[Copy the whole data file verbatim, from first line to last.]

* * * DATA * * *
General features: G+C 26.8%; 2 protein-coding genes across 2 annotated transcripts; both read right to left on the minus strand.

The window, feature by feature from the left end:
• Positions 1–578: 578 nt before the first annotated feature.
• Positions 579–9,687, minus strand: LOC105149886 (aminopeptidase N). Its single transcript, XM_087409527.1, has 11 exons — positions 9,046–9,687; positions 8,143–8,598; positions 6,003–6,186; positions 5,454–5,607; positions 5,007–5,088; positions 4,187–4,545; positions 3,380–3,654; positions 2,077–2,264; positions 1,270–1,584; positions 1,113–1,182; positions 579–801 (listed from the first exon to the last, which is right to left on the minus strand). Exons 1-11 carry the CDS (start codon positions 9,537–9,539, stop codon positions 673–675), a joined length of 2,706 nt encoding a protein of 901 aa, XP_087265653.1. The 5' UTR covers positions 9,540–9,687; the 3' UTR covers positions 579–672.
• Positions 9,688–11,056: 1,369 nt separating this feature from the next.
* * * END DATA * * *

General features: G+C 26.8%; 2 protein-coding genes across 2 annotated transcripts; both read right to left on the minus strand.

The window, feature by feature from the left end:
• Positions 1–578: 578 nt before the first annotated feature.
• Positions 579–9,687, minus strand: LOC105149886 (aminopeptidase N). Its single transcript, XM_087409527.1, has 11 exons — positions 9,046–9,687; positions 8,143–8,598; positions 6,003–6,186; positions 5,454–5,607; positions 5,007–5,088; positions 4,187–4,545; positions 3,380–3,654; positions 2,077–2,264; positions 1,270–1,584; positions 1,113–1,182; positions 579–801 (listed from the first exon to the last, which is right to left on the minus strand). Exons 1-11 carry the CDS (start codon positions 9,537–9,539, stop codon positions 673–675), a joined length of 2,706 nt encoding a protein of 901 aa, XP_087265653.1. The 5' UTR covers positions 9,540–9,687; the 3' UTR covers positions 579–672.
• Positions 9,688–11,056: 1,369 nt separating this feature from the next.